Crunchy Frog sketch

Superintendant Praline: Next we have number four - "Crunchy Frog". Am I right in thinking there's a real frog in here?
Mr. Milton: Yes, a little one.
Superintendant Praline: What sort of frog?
Mr. Milton: A dead frog.
Superintendant Praline: Is it cooked?
Mr. Milton: No.
Superintendant Praline: What, a raw frog?!
Mr. Milton: We use only the finest baby frogs, dew picked and flown from Iraq, cleansed in finest quality spring water, lightly killed, and then sealed in a succulent Swiss quintuple smooth treble cream milk chocolate envelope and lovingly frosted with glucose.
Superintendant Praline: That's as may be, it's still a frog.
Mr. Milton: Well, what else?
Superintendant Praline: Don't you even take the bones out?
Mr. Milton: If we took the bones out, it wouldn't be crunchy, would it?

20th Century Vole

[Mr. Salzburg has just fired two of his writers for his new film, and is closing in on another one]
Mr. Salzburg: You!
Writer #4: Ah, well, I...I think it's an excellent idea!
Mr. Salzburg: Are you a yes man?
Writer #4: No! I mean, I have a few things against it!
Mr. Salzburg: So you think it's lousy!
Writer #4: No, no! I mean, it takes time!
Writer #4: Yo! Nes! Perhaps! [runs out the door]

You're No Fun Anymore [1.07]

Police officer: A blancmange, eh?
Woman: That's right. I was just playing a game of doubles with Sandra, Jocasta, Alec and David, when...
Police Officer: Hold on. That's five. Five people! How'd you play doubles with five people? Sounds a bit funny if you ask me, playing doubles with five people!
Woman: Well, we often play like that. Jocasta plays on the side, receiving service. It helps to speed the game up and make it a lot faster, and Jocasta isn't left out.
Police Officer: Look, are you asking me to believe that the five of you was playing doubles, while on the very next court there was a blancmange playing by itself?
Woman: That's right.
Police Officer: Well, answer me this, then: Why didn't Jocasta play the blancmange at singles, while you and Sandra and Alec and David played a proper game of doubles with four people?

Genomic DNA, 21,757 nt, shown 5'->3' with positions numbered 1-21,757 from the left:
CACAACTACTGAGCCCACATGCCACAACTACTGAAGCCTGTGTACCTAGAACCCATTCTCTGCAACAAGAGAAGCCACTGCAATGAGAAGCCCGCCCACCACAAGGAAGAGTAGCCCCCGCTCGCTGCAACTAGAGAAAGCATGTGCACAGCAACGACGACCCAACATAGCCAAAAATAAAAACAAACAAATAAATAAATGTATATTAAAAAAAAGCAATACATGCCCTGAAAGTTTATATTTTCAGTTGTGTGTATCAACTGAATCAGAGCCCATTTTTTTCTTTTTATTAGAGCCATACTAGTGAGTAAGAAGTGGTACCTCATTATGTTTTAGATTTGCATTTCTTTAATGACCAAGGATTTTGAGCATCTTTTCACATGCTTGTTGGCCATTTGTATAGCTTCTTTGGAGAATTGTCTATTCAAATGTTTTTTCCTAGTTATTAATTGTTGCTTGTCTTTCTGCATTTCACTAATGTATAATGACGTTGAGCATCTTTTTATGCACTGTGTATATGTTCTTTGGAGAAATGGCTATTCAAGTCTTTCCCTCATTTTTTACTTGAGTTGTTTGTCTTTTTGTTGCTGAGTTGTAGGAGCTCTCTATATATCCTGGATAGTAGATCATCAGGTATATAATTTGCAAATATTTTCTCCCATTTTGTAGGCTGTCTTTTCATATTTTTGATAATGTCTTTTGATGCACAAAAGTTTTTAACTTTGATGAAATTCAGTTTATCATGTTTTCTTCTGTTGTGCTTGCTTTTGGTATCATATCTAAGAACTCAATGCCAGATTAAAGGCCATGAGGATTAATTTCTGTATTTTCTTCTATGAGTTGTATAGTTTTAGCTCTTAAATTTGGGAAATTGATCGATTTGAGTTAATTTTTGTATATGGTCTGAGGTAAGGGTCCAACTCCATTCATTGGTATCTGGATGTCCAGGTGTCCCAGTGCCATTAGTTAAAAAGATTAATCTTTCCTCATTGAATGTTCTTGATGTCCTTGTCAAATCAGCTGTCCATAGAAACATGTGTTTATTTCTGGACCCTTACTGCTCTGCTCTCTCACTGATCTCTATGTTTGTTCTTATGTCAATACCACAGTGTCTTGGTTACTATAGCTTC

Woman: Because Jocasta always plays with us! She's a friend of ours!
Police Officer: Call that friendship? Messing up a perfectly good game of doubles?
Woman: It's not messing it up, officer! We like to play with five!
Police Officer: Look, it's your affair if you want to play with five people, but don't go calling it doubles! At Wimbledon, if Fred Stolle and Tony Roche played Charlie Passarell and Cliff Drysdale and Peaches Bartkowicz, they wouldn't go calling it doubles!
Woman: Well, what about the blancmange?
Police Officer: That could play Ann Haydon-Jones and her husband, Pip!

[to a man whose wife has been eaten alive by a blancmange]
Detective Inspector: I think what's happened is terribly, terribly funny... er, tragic!

Full Frontal Nudity [1.08]

Colonel: Watkins, why did you join the army?
Watkins: For the water-skiing and the travel, sir. Not for the killing, sir. I asked them to put it on my form, sir: "no killing".
Colonel: Watkins, are you a pacifist?
Watkins: No, sir. I'm not a pacifist, sir: I'm a coward.
Colonel: [disgusted] That's a very silly line. Sit down!
The Colonel: Now, I've noticed a tendency for this program to get rather silly. Now I do my best to keep things moving along, but I'm not having things getting silly. Those last two sketches I did got very silly indeed; And the last ones about the beds was even sillier! Now, nobody likes a good laugh more than I do...except perhaps my wife...and some of her friends. Oh yes, and Captain Johnson. Come to think of it, most people like a good laugh more than I do, but that's beside the point.

Dead Parrot Sketch

Mr. Praline: It's not pining, it's passed on! This parrot is no more! It has ceased to be! It's expired and gone to meet its maker! This is a late parrot! It's a stiff! Bereft of life, it rests in peace! If you hadn't nailed it to the perch, it would be pushing up the daisies! It's run down the curtain and joined the choir invisible! This is an ex-parrot!

Mr. Praline: I'm not prepared to pursue my line of inquiry any longer as I think this is getting too silly!
The Colonel: Quite agree, quite agree. Silly, silly, silly. Right! Get on with it!

The Ant, an Introduction [1.09]


Mt. Kilimanjaro sketch

Arthur Wilson: Does anyone speak Swahili?
George Head: Oh, I think most of them do down there.
Arthur Wilson: Does anyone in our party speak Swahili, sir?
George Head: Well, the matron's got a smattering.
Arthur Wilson: Apart from the two matrons.
George Head: Good God! I forgot about that.
Arthur Wilson: Apart from them, who else is coming?
George Head: Well, we've got the Arthur Brown twins, two botanists called Maychen, the William Johnston brothers—
Arthur Wilson: Two of them?